Treatment continued for 21 days post-burn. Follow-up (on days 1, 3, 7, 10, 14, and 21) included 3 mm punch biopsies and planimetry. The animals were sacrificed on day 21, and a horizontal strip of skin was sampled from each wound. Microscopic examination of the skin specimens was carried out after staining with haematoxylin and eosin. The biopsies were examined and assessed for the following five histological criteria (maximum score for normal skin, 10):

  1. epidermis: 2 = normal; 1 = 25-75% coverage; = less than 25% coverage
  2. epidermal-dermal connection: 2 = normal; 1 = damaged; 0 = disconnection or blisters
  3. collagen: 2 = normal bundles; 1 = disorganized/ oedematous; 0 = amorphous
  4. inflammatory infiltrate (number of polymorphonuclear neutrophils [PMN] per X-40 field): 2 = 0-10 PMN; 1 = 11-40 PMN; 0 = > 41 PMN
  5. hair follicles (in a X-40 field): 2 = > 6; 1 = 2-6; 0 = 0-1


Two of the animals in group 1 died on day 14. In group 2 (bacitracin subgroup) two animals died on day 10 and one (MEBO subgroup) died on day 14. In group 3 one animal (bacitracin subgroup) died on day 8. In group 4 there was no mortality. The mortality rate differences were not significant, but the mortality rate in groups 1, 2, and 3 was 10-30%, which is significantly higher than a mortality rate acceptable for this model. Sham burns treated with either bacitracin or MEBO did not cause mortality.

No differences were demonstrated in the rate of wound healing when wound planimetry was analysed in each group. In the first group all wounds healed within 21 days. In the second group wounds healed within 14 days. In the third group wounds did not reach full closure by day 21. In the fourth group all wounds healed within 21 days (Fig. 1). The trends of wound-healing histological patterns were better for MEBO subgroups on days 14 and 21 but the differences were not statistically significant. The patterns were similar in burns that received no treatment (Fig. 2). Some skin irritation and hyperaemia were noticed in animal receiving bacitracin application but without burns.

<% immagine "Fig. 1","85_fig_1.gif","No differences were demonstrated in wound healing in any group. The results are expressed as the percentage of the wound square from the primary burn wound", 350 %> <% immagine "Fig. 2","85_fig_2.gif","Trend of wound-healing histological patterns in the various groups", 350 %>


The mortality rate in small contact burns is usually low in animals and humans. The relatively high mortality rate (10%-30%) in some of our subgroups was therefore alarming. We could not define any ongoing concomitant disease in the experiment. We were concerned that digesting the ointment might intoxicate the animals, but no reduction in mortality was found when we protected the wound with plastic caps. The difference in mortality rates between the subgroups calls for a more wide-scale experiment.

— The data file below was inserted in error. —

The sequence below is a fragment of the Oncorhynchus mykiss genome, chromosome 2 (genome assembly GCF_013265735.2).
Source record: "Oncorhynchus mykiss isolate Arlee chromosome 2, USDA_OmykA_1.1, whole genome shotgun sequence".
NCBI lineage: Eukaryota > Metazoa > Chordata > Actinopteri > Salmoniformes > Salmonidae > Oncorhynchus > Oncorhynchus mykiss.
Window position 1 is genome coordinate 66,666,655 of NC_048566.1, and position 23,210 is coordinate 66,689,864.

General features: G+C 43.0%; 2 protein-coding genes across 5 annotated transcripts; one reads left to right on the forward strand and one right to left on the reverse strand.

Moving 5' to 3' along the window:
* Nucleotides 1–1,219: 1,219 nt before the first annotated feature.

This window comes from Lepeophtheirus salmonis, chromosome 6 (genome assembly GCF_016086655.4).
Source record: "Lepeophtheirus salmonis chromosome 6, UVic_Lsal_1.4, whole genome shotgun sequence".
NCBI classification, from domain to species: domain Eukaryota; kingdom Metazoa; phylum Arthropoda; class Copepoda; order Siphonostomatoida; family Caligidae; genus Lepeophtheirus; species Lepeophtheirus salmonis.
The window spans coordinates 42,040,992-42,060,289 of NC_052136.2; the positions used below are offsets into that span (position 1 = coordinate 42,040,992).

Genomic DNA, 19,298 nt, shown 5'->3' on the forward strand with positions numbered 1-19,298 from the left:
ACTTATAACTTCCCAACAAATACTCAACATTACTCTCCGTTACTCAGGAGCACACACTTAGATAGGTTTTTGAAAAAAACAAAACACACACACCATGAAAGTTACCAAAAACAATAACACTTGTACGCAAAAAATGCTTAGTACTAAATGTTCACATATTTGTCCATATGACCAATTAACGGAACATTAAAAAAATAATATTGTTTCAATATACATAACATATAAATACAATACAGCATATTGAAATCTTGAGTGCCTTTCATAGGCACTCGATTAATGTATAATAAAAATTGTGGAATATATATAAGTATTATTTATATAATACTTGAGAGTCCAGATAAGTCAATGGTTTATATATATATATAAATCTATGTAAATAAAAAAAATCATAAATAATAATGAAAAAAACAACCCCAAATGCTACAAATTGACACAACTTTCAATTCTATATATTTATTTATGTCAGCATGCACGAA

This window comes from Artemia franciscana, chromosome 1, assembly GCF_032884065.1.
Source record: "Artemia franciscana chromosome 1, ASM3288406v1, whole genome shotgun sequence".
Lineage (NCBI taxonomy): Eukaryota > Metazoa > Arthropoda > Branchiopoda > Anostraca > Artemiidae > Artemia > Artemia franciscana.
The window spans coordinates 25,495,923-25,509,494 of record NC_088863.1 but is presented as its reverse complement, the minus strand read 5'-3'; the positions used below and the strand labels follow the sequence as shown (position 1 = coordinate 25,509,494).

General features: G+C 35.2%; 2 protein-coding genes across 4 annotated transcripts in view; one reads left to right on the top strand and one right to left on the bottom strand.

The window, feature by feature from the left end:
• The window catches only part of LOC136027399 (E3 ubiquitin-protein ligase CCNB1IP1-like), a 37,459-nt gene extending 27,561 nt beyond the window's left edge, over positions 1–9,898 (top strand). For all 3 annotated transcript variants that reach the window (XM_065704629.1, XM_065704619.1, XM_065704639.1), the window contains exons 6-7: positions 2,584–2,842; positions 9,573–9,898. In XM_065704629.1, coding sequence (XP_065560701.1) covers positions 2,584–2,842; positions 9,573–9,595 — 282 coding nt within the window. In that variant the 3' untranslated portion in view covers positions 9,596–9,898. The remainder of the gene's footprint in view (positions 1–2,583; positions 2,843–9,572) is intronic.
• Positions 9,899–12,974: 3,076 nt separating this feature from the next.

The lack of differences in wound healing rate, with only a tendency towards wound histology improvement in the MEBO group, suggested that for this model MEBO is as effective a treatment as bacitracin. No sign of wound sepsis was observed in either group, i.e., no differences were demonstrated in either group in PMN in the wound or in bacterial invasion of healthy tissue.

The similarities between the groups can be attributed to the properties of the oil base of the ointment applied over the burn wound in the open treatment modality.

One per cent bacitracin ointment is used in the treatment of many of our out-patients if the burns are small and superficial. MEBO is an ointment with similar physical properties but without documented antimicrobial properties. It seems that antimicrobial properties did not play any role in this wound-healing model.


Our small-scale study compared MEBO and 1% bacitracin ointment on deep and partial-thickness contact burns. We found no statistically significant differences in the healing rates of MEBO and 1% bacitracin-ointment-treated burns when compared with burn wounds that received no treatment.

RESUME. Le MEBO (moist exposed burn ointment - onguent pour les brûlures exposées humides) est un onguent basé sur l’huile de sésame pour le traitement des brûlures fabriqué en Chine. Les Auteurs ont effectué une recherche expérimentale utilisant un modèle de cobaye afin de comparer le traitement avec le MEBO avec le traitement utilisant l’onguent de bacitracine 1%. Quarante cobayes du sexe féminin ont subi des brûlures de contact moyennant un cylindre de cuivre chauffé à 60 °C. Certaines lésions ont été traitées avec le MEBO et d’autres avec l’onguent de bacitracine. Le traitement successif comprenait la biopsie des lésions et la planimétrie. Les Auteurs, sur la base des résultats de l’analyse de la planimétrie, n’ont pas observé aucune différence pour ce qui concerne le rythme de la cicatrisation des lésions. Il n’y avait pas de différence statistiquement significative dans les caractéristiques histologiques de la cicatrisation des lésions.


  1. Fujii T.: Local treatment for extensive deep dermal thickness burn and follow-up study. Acta Chir. Plast, 32: 46-9, 1990.
  2. Kucan J.O., Smoot E.C.: Five percent mafenide acetate solution in the treatment of thermal injuries. J. Burn Care Rehabil., 14: 158-63, 1993.
  3. Steen M.: Review of the use of povidone-iodine in the treatment of burns. Postgraduate Medical Journal, 69 (Suppl. 3): 84, 1993.
  4. Peterson H.D.: Topical antibacterials. In: “The Art and Science of Burn Care”, Boswick J.A., Jr. (ed), Rockville, Maryland, 1987.
  5. Fox C.L., Jr, Modak S.M., Stanford J.M.: Zinc sulphadiazine for topical therapy of Pseudomonas infection in burns. Surg. Gynecol. Obstet, 142: 553-9, 1976.

<% riquadro "This paper was received on 15 November 2000.

Address correspondence to:
Dr L. Kogan, Department of Plastic Surgery, Western Galilee Hospital-Nahariya,
PO Box 21, Nahariya, 22100, Israel.
E-mail: lkogan1@excite.com"%>